The Seattle Seahawks won the NFC and deservedly so. But its fair to wonder what the Arizona Cardinals could have done had they not lost their top two quarterbacks for the season.

After starting 9-1, the Cardinals lost four of their final six games – and scored just 29 points in their two wins – to limp into the playoffs. They then lost at Carolina, 27-16, in the Wild Card round.

“It is difficult to swallow that,” Cardinals quarterback Drew Stanton said on The Doug Gottlieb Show. “Everybody doesn’t look at the fact that we were 11-3 at one point and had the best record in football and holding on by a string with all the injuries and the suspension that we were able to overcome. I think the silver lining in all of it is a lot of guys got an opportunity to play, and it’ll make us better for (our) team next year and hopefully (we’ll) go on a run. We know we’re in an extremely difficult division. Seattle is as good as anybody. They’ve proven that the past couple of years, building toward this. And the scariest team on the rise might be St. Louis with that defense they have and those guys who can get after you.”

The Cardinals didn’t face New England this year, but they of course played the Seahawks twice. Seattle won, 19-3, at home in Week 12 and 35-6 on the road in Week 16.

In their last eight games (including playoffs), the Seahawks are allowing an average of just under 10 points per game. That run has coincided with the return of Bobby Wagner, who missed some time due to a toe injury.

“I think when they got Bobby Wagner back, that defense kind of changed their identity a little bit in a sense,” Stanton said. “They have an unbelievable identity as it is with the guys they have, and it starts with great players. They can get after you with four guys and don’t have to bring that extra one. They do when they want to sometimes to make the ball get out. But also when you have a secondary like that – and really, Kam Chancellor being banged up early in the year, he’s kind of their emotional leader in some sense as well. When you get those guys back full strength, it allows you to play those coverages they play so well.”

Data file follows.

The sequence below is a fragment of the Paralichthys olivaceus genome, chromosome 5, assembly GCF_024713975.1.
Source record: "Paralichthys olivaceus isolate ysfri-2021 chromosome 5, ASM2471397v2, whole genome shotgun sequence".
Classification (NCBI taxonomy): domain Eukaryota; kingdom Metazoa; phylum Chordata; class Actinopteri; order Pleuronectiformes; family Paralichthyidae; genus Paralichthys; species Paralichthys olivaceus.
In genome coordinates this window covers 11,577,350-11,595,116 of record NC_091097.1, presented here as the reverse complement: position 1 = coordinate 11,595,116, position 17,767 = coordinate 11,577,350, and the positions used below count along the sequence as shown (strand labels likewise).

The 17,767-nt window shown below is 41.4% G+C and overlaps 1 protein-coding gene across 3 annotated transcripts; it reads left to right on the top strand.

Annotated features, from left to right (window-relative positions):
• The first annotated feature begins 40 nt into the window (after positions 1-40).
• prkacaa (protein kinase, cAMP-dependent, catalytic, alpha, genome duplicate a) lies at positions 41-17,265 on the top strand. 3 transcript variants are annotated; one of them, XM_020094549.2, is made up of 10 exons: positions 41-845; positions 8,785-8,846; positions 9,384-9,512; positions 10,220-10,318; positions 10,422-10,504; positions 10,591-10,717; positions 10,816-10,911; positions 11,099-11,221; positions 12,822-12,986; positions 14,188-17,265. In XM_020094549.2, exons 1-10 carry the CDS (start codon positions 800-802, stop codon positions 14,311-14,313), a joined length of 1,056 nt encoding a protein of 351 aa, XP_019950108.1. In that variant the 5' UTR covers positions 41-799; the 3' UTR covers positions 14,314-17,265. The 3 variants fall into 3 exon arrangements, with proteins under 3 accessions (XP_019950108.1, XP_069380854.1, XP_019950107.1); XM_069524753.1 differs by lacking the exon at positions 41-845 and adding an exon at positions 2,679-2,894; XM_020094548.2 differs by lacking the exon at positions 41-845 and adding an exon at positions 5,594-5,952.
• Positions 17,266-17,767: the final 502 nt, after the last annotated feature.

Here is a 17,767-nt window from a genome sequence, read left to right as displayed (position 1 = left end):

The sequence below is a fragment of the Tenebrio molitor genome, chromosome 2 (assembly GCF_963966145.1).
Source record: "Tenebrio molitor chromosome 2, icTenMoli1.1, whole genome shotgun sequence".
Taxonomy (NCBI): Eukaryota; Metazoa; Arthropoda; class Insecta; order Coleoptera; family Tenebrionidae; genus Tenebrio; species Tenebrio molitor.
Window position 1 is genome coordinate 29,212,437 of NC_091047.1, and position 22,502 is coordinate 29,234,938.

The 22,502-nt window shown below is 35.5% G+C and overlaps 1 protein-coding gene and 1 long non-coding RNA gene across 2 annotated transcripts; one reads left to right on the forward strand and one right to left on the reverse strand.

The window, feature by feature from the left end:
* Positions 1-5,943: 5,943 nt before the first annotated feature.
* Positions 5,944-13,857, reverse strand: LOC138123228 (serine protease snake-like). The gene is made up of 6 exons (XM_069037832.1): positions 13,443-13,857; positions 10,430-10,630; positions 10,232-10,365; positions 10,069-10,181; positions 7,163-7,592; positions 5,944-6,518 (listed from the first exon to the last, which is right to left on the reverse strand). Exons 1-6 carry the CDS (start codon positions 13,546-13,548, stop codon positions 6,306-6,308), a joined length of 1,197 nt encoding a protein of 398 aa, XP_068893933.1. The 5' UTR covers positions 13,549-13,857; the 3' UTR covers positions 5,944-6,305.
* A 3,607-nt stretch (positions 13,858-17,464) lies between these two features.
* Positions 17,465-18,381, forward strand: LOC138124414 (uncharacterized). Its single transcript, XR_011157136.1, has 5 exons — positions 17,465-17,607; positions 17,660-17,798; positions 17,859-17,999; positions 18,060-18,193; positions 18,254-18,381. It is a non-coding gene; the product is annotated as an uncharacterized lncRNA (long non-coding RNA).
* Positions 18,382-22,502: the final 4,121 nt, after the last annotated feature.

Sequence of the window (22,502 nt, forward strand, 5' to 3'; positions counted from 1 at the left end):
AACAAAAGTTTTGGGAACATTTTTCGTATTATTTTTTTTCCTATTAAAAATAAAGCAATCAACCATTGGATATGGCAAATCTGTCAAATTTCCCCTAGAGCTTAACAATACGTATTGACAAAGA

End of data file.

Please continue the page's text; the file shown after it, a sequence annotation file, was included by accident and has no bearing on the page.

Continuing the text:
Those coverages, by the way, aren’t anything magical. It’s straight-up man with Earl Thomas roaming the middle and everyone pursuing the ball – and the quarterback. And when the Seahawks do drop into a zone, those windows get awfully small.

Real small.

“They’re not going to beat you with their scheme or anything like that,” Stanton said. “They’re not going to disguise you. They’re not going to try to have some game plan that nobody’s ever seen and a quarterback can’t tell what it is. They’re going to play exactly what they play, but they’re going to play it to a tee, be where they’re supposed to be and do it precisely.”


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